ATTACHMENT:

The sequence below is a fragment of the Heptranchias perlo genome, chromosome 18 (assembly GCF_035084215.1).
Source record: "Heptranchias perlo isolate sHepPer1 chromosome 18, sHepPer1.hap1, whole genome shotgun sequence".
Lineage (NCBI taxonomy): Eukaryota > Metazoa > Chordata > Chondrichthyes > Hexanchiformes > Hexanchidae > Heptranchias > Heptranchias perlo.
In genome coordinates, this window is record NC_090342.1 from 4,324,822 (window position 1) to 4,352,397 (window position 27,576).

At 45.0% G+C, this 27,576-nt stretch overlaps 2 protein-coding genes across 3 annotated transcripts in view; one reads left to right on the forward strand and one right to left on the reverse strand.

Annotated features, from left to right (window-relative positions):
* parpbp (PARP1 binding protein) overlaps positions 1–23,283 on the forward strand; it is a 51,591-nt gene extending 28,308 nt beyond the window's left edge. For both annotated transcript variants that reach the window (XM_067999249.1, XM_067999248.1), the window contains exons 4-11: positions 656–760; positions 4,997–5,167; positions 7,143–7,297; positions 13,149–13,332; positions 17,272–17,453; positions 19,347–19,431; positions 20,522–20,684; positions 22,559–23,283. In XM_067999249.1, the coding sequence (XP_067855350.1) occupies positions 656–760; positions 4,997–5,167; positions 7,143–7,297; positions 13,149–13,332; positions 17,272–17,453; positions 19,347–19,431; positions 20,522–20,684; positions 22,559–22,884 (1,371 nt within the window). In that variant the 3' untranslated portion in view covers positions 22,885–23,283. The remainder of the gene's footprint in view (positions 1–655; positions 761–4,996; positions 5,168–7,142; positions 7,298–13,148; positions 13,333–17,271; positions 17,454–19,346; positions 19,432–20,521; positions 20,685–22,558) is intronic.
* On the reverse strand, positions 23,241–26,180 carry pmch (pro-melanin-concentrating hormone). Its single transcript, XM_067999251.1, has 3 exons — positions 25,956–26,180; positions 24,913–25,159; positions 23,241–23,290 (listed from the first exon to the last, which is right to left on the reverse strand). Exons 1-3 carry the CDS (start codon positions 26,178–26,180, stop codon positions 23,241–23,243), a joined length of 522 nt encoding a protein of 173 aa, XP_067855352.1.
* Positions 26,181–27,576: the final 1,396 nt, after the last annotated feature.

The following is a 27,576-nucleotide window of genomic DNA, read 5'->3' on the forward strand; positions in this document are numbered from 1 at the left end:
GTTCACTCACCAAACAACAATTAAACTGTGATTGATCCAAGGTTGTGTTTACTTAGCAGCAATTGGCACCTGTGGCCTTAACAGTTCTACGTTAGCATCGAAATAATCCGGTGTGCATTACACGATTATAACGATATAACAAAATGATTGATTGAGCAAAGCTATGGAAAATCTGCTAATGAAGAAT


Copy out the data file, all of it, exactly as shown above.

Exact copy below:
The sequence below is a fragment of the Heptranchias perlo genome, chromosome 18 (assembly GCF_035084215.1).
Source record: "Heptranchias perlo isolate sHepPer1 chromosome 18, sHepPer1.hap1, whole genome shotgun sequence".
Lineage (NCBI taxonomy): Eukaryota > Metazoa > Chordata > Chondrichthyes > Hexanchiformes > Hexanchidae > Heptranchias > Heptranchias perlo.
In genome coordinates, this window is record NC_090342.1 from 4,324,822 (window position 1) to 4,352,397 (window position 27,576).

At 45.0% G+C, this 27,576-nt stretch overlaps 2 protein-coding genes across 3 annotated transcripts in view; one reads left to right on the forward strand and one right to left on the reverse strand.

Annotated features, from left to right (window-relative positions):
* parpbp (PARP1 binding protein) overlaps positions 1–23,283 on the forward strand; it is a 51,591-nt gene extending 28,308 nt beyond the window's left edge. For both annotated transcript variants that reach the window (XM_067999249.1, XM_067999248.1), the window contains exons 4-11: positions 656–760; positions 4,997–5,167; positions 7,143–7,297; positions 13,149–13,332; positions 17,272–17,453; positions 19,347–19,431; positions 20,522–20,684; positions 22,559–23,283. In XM_067999249.1, the coding sequence (XP_067855350.1) occupies positions 656–760; positions 4,997–5,167; positions 7,143–7,297; positions 13,149–13,332; positions 17,272–17,453; positions 19,347–19,431; positions 20,522–20,684; positions 22,559–22,884 (1,371 nt within the window). In that variant the 3' untranslated portion in view covers positions 22,885–23,283. The remainder of the gene's footprint in view (positions 1–655; positions 761–4,996; positions 5,168–7,142; positions 7,298–13,148; positions 13,333–17,271; positions 17,454–19,346; positions 19,432–20,521; positions 20,685–22,558) is intronic.
* On the reverse strand, positions 23,241–26,180 carry pmch (pro-melanin-concentrating hormone). Its single transcript, XM_067999251.1, has 3 exons — positions 25,956–26,180; positions 24,913–25,159; positions 23,241–23,290 (listed from the first exon to the last, which is right to left on the reverse strand). Exons 1-3 carry the CDS (start codon positions 26,178–26,180, stop codon positions 23,241–23,243), a joined length of 522 nt encoding a protein of 173 aa, XP_067855352.1.
* Positions 26,181–27,576: the final 1,396 nt, after the last annotated feature.

The following is a 27,576-nucleotide window of genomic DNA, read 5'->3' on the forward strand; positions in this document are numbered from 1 at the left end:
GTTCACTCACCAAACAACAATTAAACTGTGATTGATCCAAGGTTGTGTTTACTTAGCAGCAATTGGCACCTGTGGCCTTAACAGTTCTACGTTAGCATCGAAATAATCCGGTGTGCATTACACGATTATAACGATATAACAAAATGATTGATTGAGCAAAGCTATGGAAAATCTGCTAATGAAGAAT